liferaft data driven batch processing for the exploration of scientific databases
Download
Skip this Video
Download Presentation
LifeRaft: Data-Driven, Batch Processing for the Exploration of Scientific Databases

Loading in 2 Seconds...

play fullscreen
1 / 20

LifeRaft: Data-Driven, Batch Processing for the Exploration of Scientific Databases - PowerPoint PPT Presentation


  • 87 Views
  • Uploaded on

LifeRaft: Data-Driven, Batch Processing for the Exploration of Scientific Databases. BETTER LUCK NEXT TIME!. Problem. Q1. Q4. Q2. Q3. Goals. Eliminate redundant I/O to improve query throughput Batch queries with that exhibit data sharing Pre-process queries to identify data sharing

loader
I am the owner, or an agent authorized to act on behalf of the owner, of the copyrighted work described.
capcha
Download Presentation

PowerPoint Slideshow about ' LifeRaft: Data-Driven, Batch Processing for the Exploration of Scientific Databases' - sanaa


An Image/Link below is provided (as is) to download presentation

Download Policy: Content on the Website is provided to you AS IS for your information and personal use and may not be sold / licensed / shared on other websites without getting consent from its author.While downloading, if for some reason you are not able to download a presentation, the publisher may have deleted the file from their server.


- - - - - - - - - - - - - - - - - - - - - - - - - - E N D - - - - - - - - - - - - - - - - - - - - - - - - - -
Presentation Transcript
problem
Problem

Q1

Q4

Q2

Q3

goals
Goals

Eliminate redundant I/O to improve query throughput

  • Batch queries with that exhibit data sharing
    • Pre-process queries to identify data sharing
    • Co-schedule queries that access the same data
    • Access contentious data first to maximize sharing
  • Starvation resistance
    • Avoid indefinite queuing times (response time)
    • Enforce some constraints on completion order
target applications
Target Applications
  • Data intensive scan queries
    • Executed against a clustered index
    • Clustered and federated databases (e.g. joins that correlate multiple nodes)
  • Peta-scale astronomy (Pan-STARRS)
    • Data are partitioned spatially
    • Many queries scan full DB and last hours or days
  • Cross-match
    • Probabilistic spatial join across multiple databases
filter and refine
Filter and Refine
  • Filter queries
    • Pre-process queries to determine join buckets
    • Buckets B1,…,Bn and queries Q1,…, Qm
    • Workload Wij denote objects from Qi that overlap Bj
  • Refinement
    • Read buckets one-at-a-time
    • Sort-merge join (sort by HTM ID)
    • Query specific predicates applied on output tuples
workload throughput metric
Workload Throughput Metric
  • Greedily in order of decreasing workload throughput
  • Exploits data regions that experience contention
  • May starve requests
    • Favors buckets experiencing frequent reuse
    • No guarantee a particular bucket or query receives service
aged workload throughput metric
Aged Workload Throughput Metric
  • Inspired by disk-drive head scheduling
  • Balance arrival order (low response time) with contention (high throughput)
  • Adaptive trade-offs based on workload saturation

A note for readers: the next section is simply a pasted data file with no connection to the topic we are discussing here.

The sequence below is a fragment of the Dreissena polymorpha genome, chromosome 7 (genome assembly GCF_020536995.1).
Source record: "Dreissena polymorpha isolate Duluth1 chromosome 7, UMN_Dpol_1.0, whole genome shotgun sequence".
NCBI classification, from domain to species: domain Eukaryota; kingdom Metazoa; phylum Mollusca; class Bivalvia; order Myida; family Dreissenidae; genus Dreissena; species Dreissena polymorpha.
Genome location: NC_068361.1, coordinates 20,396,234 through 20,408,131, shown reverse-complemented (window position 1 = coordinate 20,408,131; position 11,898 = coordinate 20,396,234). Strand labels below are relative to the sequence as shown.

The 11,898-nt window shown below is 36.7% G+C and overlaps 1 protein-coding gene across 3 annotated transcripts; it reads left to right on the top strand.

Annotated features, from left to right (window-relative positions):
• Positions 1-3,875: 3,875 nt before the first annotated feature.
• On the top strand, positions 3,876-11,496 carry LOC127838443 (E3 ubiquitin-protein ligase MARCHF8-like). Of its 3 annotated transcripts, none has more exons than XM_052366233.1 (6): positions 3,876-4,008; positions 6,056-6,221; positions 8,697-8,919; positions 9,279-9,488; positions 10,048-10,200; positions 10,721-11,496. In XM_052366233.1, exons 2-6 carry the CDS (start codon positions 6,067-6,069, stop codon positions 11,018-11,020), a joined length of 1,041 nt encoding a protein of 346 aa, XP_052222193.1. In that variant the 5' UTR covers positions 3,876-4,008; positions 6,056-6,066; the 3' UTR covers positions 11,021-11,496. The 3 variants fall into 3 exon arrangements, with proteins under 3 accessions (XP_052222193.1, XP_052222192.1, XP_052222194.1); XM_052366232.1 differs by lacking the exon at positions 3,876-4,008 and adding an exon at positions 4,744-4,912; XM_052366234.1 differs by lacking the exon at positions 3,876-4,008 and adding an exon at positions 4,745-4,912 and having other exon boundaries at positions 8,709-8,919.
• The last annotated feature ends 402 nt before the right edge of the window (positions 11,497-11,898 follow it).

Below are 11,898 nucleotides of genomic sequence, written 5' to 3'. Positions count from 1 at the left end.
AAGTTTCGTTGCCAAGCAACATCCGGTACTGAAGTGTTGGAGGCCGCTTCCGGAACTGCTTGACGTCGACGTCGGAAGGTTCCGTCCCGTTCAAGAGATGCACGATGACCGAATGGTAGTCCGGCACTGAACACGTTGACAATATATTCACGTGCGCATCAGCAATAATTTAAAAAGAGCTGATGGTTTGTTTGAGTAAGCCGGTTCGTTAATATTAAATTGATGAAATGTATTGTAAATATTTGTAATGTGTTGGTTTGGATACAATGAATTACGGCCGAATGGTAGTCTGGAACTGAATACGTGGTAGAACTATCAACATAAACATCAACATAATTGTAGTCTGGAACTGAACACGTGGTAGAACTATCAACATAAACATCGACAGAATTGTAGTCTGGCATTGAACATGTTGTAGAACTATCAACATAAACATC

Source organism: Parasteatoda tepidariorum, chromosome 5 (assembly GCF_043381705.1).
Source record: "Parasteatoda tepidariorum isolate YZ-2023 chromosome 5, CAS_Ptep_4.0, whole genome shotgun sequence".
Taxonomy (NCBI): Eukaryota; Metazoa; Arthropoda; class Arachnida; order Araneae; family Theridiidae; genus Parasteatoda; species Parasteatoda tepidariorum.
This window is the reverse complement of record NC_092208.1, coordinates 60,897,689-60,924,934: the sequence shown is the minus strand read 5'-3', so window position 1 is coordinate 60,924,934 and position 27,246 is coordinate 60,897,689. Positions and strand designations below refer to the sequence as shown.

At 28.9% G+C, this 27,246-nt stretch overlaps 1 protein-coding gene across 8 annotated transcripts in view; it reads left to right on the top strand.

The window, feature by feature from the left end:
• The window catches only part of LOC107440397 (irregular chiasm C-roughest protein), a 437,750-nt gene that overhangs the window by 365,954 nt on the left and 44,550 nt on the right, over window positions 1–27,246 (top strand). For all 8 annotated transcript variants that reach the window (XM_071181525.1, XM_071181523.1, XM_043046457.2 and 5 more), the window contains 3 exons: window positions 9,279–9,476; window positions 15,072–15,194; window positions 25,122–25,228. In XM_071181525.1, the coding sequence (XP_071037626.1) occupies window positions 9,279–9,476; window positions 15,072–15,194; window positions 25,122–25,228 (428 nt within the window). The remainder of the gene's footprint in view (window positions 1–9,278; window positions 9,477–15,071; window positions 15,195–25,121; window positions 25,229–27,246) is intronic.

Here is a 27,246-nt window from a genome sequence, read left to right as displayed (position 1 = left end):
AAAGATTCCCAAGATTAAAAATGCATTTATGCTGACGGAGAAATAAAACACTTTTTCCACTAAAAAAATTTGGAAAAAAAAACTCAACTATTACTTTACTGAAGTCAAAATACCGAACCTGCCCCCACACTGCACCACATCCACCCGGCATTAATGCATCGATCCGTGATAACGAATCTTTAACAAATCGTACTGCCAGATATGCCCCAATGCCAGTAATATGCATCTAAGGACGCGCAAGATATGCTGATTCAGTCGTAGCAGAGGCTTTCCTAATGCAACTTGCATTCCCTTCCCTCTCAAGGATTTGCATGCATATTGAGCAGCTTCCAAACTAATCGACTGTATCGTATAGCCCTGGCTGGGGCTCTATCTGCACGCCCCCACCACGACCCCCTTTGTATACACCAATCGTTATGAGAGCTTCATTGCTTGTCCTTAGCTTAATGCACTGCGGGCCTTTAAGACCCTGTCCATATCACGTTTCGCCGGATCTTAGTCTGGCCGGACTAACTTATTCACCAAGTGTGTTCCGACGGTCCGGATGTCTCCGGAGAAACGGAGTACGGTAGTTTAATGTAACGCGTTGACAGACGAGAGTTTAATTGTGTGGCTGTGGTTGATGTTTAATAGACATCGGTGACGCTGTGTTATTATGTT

• Maximize rate at which objects are joined during saturated workloads
    • Enforce completion order (queuing times) to prevent indefinite starvation during low saturation
scheduling behavior
Scheduling Behavior

Qi

Qj

Qk

Qk

Sub-divide queries by bucket:

  • Assumptions:
    • Inter-query time of 1 sec
    • I/O for each bucket of 1 sec
    • Cache size of 2
    • Join cost is negligible

Qi – Qi1, Qi2, Qi3

Qj – Qj3, Qj4, Qj5, Qj6 , Qj7, Qj8

Qj – Qj5, Qj6 , Qj7, Qj8

arrival order with no sharing

Qi

Qj

Qk

Qk

Qi Arr

Qj Arr

Qk Arr

Qk End

Qi End

Qj End

Qi1

Qi2

Qi3

Qk8

Qj7

Qj1

Qj6

Qj8

Qk1

Qj3

Qk4

Qj4

B1

B2

B3

B7

B1

B1

B3

B6

B4

B8

B4

B8

Arrival order with no sharing

Completion Times:

Qi – 3 sec

Qj – 8 sec

Qk – 13 sec

Avg – 8 sec

Tp – .2 qry/sec

age based scheduling bias 1

Qi

Qj

Qk

Qk

Qi Arr

Qj Arr

Qk Arr

Qi End

Qj End

Qk End

Qi1

Qi2

Qi5

Qj4Qk4

Qj7Qk7

Qj6Qk6

Qj1Qk1

Qi3Qj3

Qj8Qk8

B1

B2

B5

B3

B1

B4

B7

B8

B6

Age based scheduling (bias 1)

Completion Times:

Qi – 3 sec

Qj – 7 sec

Qk – 7 sec

Avg – 5.6 sec

Tp – .33 qry/sec

contention based scheduling bias 0

Qi

Qj

Qk

Qk

Qi Arr

Qj Arr

Qk Arr

Qi End

Qj End

Qk End

Qi1

Qi2

Qi3Qj3

Qk5

Qj6Qk6

Qj7Qk7

Qj8Qk8

Qj1Qk1Qj4Qk4

B1

B2

B5

B3

B7

B8

B1 B4

B6

Contention based scheduling (bias 0)

Completion Times:

Qi – 7 sec

Qj – 5 sec

Qk – 6 sec

Avg – 6 sec

Tp – .38 qry/sec

(5.6)

(.33)

tuning the age bias
Tuning theage bias
  • Throughput performance gap grows while response time gap is insensitive to saturation
  • Increasing age bias is more attractive at low saturation
discussion
Discussion
  • Impact of caching strategies
  • Workload overflow
    • Large intermediate join results
    • Migrate pairs of workload and bucket
  • Beyond completion order
    • Higher priority for interactive queries
  • Batch processing in a clustered environment

P. Agrawal, D.Kifer, and C. Olston. Scheduling Shared Scans of Large Data Files. In VLDB, 2008.

filter and refine1
Filter and refine
  • Partition data into buckets
outline
Outline
  • Motivation
    • Goals for data-driven, batch scheduling
    • Target application (SkyQuery)
  • LiftRaft scheduler
    • Filter and refine queries
    • Throughput maximizing metric
    • Starvation resistance
    • Differences in outcomes
  • Workload adaptive parameter selection
ad